Let us be patient, then, and encourage each other.  Trust in the God of Elijah, who held back the rain when he fervently prayed and gave rain when he prayed again, so the earth could yield its harvest. Our prayers are as powerful as Elijah’s, when we pray in faith. Pray for one another. Pray for your church.

Pray God will heal us and make us whole.


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Let us pray.

Heavenly Father, we thank you for hearing our prayers and for your love and grace that we have done nothing to earn. We lift our voices to sing praises to your Holy name! We pray for healing for all who are sick or grieving in our church family. Help us to be patient, wait and pray during times of suffering. Give us the gift of cheerfulness and stir us to encourage one another. We thank you for equipping us to do compassionate ministry for your sake. Thank you for our church and all its ministries, including the preschool, and for our director, teachers and volunteers. Thank you, most of all, for the children. Draw them closer to you and open up more opportunities for us to nurture their faith. Bless them and their families, Lord, watch over them, and keep them in your tender care. In Christ we pray. Amen.

A Good Listener September 16, 2018

Here’s the video link to this morning’s sermon, “The Good Listener,” based on James 1:17-27.  Just click here to watch the video: September 16, 2018


Meditation on James 1:17-27

Sept. 16, 2018

Merritt Island Presbyterian Church


         17 Every generous act of giving, with every perfect gift, is from above, coming down from the Father of lights, with whom there is no variation or shadow due to change.  18 In fulfillment of his own purpose he gave us birth by the word of truth, so that we would become a kind of first fruits of his creatures.  19 You must understand this, my beloved: let everyone be quick to listen, slow to speak, slow to anger;  20 for your anger does not produce God’s righteousness. 21 Therefore rid yourselves of all sordidness and rank growth of wickedness,  and welcome with meekness the implanted word that has the power to save your souls.  22 But be doers of the word, and not merely hearers who deceive themselves. 23 For if any are hearers of the word and not doers,  they are like those who look at themselves in a mirror; 24 for they look at themselves and, on going away, immediately forget what they were like.  25 But those who look into the perfect law, the law of liberty, and persevere, being not hearers who forget but doers who act—they will be blessed in their doing.   26 If any think they are religious, and do not bridle their tongues but deceive their hearts, their religion is worthless. 27 Religion that is pure and undefiled before God, the Father, is this:  to care for orphans and widows in their distress, and to keep oneself unstained by the world.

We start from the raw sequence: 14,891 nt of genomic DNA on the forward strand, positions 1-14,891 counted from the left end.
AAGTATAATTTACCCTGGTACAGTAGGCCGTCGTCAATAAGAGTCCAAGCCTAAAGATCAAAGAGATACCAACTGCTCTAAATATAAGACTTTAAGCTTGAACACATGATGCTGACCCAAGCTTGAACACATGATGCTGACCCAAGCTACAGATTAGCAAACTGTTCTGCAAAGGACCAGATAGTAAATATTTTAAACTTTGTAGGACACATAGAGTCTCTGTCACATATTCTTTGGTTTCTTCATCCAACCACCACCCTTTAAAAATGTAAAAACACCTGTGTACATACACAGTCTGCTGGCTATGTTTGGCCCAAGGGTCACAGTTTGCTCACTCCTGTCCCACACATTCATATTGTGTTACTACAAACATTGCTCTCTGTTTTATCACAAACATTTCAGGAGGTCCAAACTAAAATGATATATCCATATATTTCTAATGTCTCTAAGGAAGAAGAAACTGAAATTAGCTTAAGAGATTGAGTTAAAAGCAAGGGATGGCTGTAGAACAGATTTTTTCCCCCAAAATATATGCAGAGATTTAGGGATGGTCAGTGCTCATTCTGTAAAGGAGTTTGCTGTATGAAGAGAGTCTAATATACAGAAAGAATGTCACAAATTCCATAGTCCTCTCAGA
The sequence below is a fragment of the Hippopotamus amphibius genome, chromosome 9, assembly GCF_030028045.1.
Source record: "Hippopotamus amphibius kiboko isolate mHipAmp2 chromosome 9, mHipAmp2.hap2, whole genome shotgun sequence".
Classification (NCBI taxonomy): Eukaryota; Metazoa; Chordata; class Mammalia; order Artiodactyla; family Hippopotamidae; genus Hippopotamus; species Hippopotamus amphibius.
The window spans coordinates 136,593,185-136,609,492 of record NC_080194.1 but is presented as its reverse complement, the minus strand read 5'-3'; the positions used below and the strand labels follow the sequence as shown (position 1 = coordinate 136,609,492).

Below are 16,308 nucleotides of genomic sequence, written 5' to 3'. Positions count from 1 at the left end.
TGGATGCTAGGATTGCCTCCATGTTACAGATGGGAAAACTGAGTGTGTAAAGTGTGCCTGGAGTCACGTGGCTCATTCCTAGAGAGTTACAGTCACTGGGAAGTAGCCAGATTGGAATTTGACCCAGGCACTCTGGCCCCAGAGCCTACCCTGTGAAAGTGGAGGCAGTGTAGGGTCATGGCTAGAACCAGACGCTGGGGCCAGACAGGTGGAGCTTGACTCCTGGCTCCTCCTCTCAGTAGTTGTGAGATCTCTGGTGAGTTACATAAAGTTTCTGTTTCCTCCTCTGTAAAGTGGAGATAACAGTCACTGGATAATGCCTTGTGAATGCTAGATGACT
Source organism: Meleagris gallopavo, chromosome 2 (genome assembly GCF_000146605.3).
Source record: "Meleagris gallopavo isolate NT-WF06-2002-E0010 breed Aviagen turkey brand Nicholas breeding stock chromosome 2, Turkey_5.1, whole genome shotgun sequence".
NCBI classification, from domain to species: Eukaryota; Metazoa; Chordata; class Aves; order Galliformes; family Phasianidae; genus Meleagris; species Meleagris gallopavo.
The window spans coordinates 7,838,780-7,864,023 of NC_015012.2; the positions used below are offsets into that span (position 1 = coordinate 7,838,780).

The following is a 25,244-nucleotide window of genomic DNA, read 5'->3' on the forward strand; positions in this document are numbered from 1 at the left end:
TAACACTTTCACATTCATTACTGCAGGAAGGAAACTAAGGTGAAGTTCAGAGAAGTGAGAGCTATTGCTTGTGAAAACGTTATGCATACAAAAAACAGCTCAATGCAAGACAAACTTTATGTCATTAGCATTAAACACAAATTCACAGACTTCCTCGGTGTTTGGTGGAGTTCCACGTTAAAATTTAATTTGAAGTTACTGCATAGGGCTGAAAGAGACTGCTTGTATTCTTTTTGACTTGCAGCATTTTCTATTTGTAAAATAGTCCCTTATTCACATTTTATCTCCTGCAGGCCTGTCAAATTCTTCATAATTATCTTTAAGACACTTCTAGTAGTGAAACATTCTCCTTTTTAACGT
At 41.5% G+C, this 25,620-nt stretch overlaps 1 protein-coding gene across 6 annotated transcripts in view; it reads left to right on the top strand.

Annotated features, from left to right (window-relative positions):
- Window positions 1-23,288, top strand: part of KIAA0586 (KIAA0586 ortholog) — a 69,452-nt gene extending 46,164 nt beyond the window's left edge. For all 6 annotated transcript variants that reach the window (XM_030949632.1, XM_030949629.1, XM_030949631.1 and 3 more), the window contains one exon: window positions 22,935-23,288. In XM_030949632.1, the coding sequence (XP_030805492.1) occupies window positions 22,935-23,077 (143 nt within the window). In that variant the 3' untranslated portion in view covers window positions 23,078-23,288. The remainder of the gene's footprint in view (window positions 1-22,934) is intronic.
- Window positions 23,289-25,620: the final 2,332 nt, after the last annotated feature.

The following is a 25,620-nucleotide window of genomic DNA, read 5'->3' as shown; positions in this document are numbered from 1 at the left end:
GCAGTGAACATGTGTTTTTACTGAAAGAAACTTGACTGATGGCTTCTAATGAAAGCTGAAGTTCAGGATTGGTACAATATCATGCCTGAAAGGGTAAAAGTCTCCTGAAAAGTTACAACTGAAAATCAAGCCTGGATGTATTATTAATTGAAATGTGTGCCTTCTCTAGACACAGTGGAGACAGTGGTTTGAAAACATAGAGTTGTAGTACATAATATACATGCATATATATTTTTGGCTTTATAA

While Jim and I were away in Montreat in August, our denomination announced the passing of a very special person who served the Church all her life. Katie Geneva Cannon was the first black woman ordained in the United Presbyterian Church, a predecessor to the PC (USA). She was the first African American woman to receive a Ph.D. from Union Theological Seminary in New York. She was the Annie Scales Rogers Professor of Christian Ethics at Union Presbyterian Seminary in Richmond when she went home to be with the Lord August 8 after battling leukemia. She was 68.

She had recently said, “Teaching is my ministry. I love to teach. To empower. To equip. To set people free… to live into the graces and gifts they have been given.” Speaking at Princeton Seminary last fall, she said, “The call to teach is like fire shut up in my bones.”

For many students, she was their first encounter with a seminary professor who was an African American woman.  She sought to “instill an embodied, mediated knowledge,” (Aug. 12, Christian Century)“opening the students’ eyes and hearts to the world as it truly is. She lifted the veil of racism, sexism, and classism while affirming who her students were and making them feel valued.”

Katie was the pioneer of womanist theology, a branch of inquiry that didn’t exist before Katie’s writings. For the term “womanist,” Katie credits her friend Alice Walker, author of the Pulitzer Prize-winning novel, The Color Purple. Womanist theology is an “interpretive approach that seeks to empower the neglected voices of African American women and the entire African Diaspora.” (Aug. 12, Christian Century). The approach “seeks to inspire, equip, connect and support black women to be change-makers in their communities…. She saw that in the academy and the church… the voices of African American women had been too often mocked or seen as insignificant.”

Born in 1950, she grew up in the highly segregated town of Kannapolis, North Carolina.  “It was against the law for Katie to go the library, play in public parks or swim in the local pool. She could not even enter the Kannapolis spelling bee.” But she had a genuine faith, accepting Jesus Christ at an early age and attending Covenant United Presbyterian Church in Kannapolis with her family.  Her parents were both ruling elders. Her view of the Church was shaped, however, in the context of the segregated Catawba Synod. The only school open to black children in her community was part of a local Lutheran church—and that’s where Katie went. By 5, she could recite the Lord’s Prayer, the Beatitudes, Psalm 23, the Ten Commandments and answers to catechetical questions, such as  “Who is God?” and “Why did God make us?”

Even as a child, she recognized that there was a “profound disconnect between the egalitarian spirit of the gospel and her oppressive, racist context.” She asked herself, “What did we do as black people that was so bad? A good God would not do this.”  Her struggle with these questions would stir her as a student and professor to focus on “Christian ethics and the culpability of human beings in perpetuating systemic injustice.”

Katie’s was not always a voice that the Church, her community and world wanted to hear.